28 January 2003 | urick
Cyborg... The Story of Steve Austin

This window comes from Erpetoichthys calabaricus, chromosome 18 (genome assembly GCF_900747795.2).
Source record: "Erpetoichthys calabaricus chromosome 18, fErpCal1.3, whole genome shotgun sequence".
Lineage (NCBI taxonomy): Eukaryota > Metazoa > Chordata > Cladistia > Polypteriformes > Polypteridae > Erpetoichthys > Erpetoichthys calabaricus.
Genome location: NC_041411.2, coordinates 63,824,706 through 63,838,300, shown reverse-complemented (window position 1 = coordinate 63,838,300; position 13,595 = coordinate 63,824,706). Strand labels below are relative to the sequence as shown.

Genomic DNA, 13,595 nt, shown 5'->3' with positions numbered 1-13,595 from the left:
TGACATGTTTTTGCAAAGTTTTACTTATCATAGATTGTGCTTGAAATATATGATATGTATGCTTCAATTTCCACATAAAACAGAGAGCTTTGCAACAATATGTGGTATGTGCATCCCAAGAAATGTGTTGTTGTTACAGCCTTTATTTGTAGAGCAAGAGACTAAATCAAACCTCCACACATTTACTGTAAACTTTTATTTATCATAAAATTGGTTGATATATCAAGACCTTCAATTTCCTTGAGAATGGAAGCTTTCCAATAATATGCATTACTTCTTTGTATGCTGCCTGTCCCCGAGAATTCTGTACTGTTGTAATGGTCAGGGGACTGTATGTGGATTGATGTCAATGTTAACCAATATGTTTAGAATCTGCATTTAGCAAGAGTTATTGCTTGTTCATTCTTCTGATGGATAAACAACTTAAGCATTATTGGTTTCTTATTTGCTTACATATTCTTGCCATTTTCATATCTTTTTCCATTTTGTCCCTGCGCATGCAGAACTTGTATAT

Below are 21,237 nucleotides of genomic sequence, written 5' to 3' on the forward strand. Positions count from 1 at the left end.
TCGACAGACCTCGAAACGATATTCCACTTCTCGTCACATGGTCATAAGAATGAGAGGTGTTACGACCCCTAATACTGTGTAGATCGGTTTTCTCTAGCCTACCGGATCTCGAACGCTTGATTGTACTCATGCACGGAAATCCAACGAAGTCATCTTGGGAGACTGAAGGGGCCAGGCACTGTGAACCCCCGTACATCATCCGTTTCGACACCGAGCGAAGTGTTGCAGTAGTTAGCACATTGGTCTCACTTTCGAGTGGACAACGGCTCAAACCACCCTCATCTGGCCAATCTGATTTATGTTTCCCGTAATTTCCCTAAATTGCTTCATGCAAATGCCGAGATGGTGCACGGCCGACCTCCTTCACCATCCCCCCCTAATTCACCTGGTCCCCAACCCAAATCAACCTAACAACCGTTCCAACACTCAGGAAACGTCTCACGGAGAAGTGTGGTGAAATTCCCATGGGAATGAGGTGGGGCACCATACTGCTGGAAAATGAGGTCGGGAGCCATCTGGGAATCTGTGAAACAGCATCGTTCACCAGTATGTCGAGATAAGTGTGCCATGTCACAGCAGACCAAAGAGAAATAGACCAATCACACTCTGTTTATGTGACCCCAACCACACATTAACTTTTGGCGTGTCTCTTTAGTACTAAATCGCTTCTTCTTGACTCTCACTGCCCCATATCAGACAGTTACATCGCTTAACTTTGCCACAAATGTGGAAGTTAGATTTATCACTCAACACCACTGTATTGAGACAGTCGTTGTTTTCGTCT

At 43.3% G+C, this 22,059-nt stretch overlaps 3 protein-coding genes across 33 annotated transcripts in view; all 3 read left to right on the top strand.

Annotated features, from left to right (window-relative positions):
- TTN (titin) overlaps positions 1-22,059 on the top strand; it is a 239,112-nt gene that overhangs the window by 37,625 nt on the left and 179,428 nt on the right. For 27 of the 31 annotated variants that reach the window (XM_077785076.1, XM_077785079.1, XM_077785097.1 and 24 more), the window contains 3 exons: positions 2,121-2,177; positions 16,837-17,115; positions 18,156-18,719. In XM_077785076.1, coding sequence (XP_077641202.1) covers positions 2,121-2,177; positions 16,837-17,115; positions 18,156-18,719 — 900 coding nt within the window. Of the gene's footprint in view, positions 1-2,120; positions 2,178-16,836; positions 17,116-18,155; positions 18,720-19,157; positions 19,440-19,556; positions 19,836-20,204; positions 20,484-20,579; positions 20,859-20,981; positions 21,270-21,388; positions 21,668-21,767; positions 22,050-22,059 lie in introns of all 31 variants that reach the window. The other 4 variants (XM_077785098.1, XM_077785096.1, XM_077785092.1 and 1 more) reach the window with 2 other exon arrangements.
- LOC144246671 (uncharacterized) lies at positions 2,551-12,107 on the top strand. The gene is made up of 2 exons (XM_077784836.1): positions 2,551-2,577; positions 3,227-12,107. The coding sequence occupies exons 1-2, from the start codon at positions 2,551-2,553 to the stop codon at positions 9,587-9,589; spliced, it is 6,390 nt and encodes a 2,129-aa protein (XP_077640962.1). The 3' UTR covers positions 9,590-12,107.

This is the first pilot of a five seasons series. The overall production values are satisfying enough to make the audience believe of that technological advancement miracle possible. This film is dry, raw, authentic, realistic, semi-documentary, existential and even depressing compared to the optimistic patriotic series thanks to the three actors' performance: Lee Majors, Martin Balsam and Darren McGavin. From the start, the character of Austin is defined: a rebel, a maverick, a dreamer, an individualistic test pilot who is a devotee of his past journey on the moon and doesn't follow the rules by the book -- he is late at his official appointment and replies sarcastically to a commanding officer -- Wells comments his attitude in this term: "Steve, you have a positive genius for antagonizing the wrong people". His best friend is, of course, Dr. Rudy Wells, a humanist, an innovator scientist-surgeon whose main concern is Austin's will to cope with his disability -- the name Wells may be a reference to utopist sci-fi writer H.G. Wells. The first waking up of Austin in Colorado's Research Center as an one-eyed, one-armed legless man, who tries to commit suicide during the night, is shocking, morbid and nightmarish -- it reminds me the bleakness of Dalton Trumbo's "Johnny Got his Gun". Austin is a self-conscious pragmatic man who wants to know the prize of his recovery: ruthless vulture ("I am not concerned by feelings"), cynical ("Accidents happen all the time. We just start from scrap"), mean ("Actually, we would prefer a robot -- 'robot' means a slave-worker in Czech --. A robot has no emotional need and responses. You're the optimun compromised"), crippled -- notice that he is also slightly disabled and walks with a stick -- O.S.O. head (scientifical department chief of the C.I.A.) Oliver Spencer sends him to his own death in the desert of Arabia on a suicidal mission where he receives another near fatal treatment. Spencer even asks Wells if he can let Austin in an indefinite artificial sleep until he needs him again. Austin refuses to be manipulated like a guinea pig, a "raw material" and reacts harshly: he slaps Spencer, turns down the hand of female Official Mrs. McKay and tells Spencer a curse before his forced electro sleep. The music of Gil Mellé is outstanding by creating the mood of technology, war and the character's psyche -- Austin is horrified by the view of his future artificial limbs, calls his friend Wells "Dr. Frankenstein, I presume?" after the bionic operation, he is uncomfortable with the ambiguity of the nurse's love impulse and feels monstrous owing to the woman's frightened behavior ("What are you?") after the rescue of her jeopardized son. The blend of experimental, distorted, atonal electronic style and a 1970's jazz helps the pace. Everything you want to know about Steve Austin lies in this rough pilot. Many episodes of the following series uses footages from that one and especially designer Jack Cole's main title. This is the work of Richard Irving who manages to produce and direct a clever adaptation of Martin Caidin's book. The film has an anti-government slant of that era via the Austin and Wells characters -- Austin's feeling about Spencer ("You're more of a robot than I am now") and Wells figure it out about Spencer's working plan for Austin in the Service: "Espionage, sabotage, assassination!" -- and, above all, the moral dilemma that is asked by the author of such advancement in the hands of the Power. There are subsequent themes tackled throughout the leading character: the loneliness and desperation, the inability to communicate, the fear of being abnormal and an outcast forever.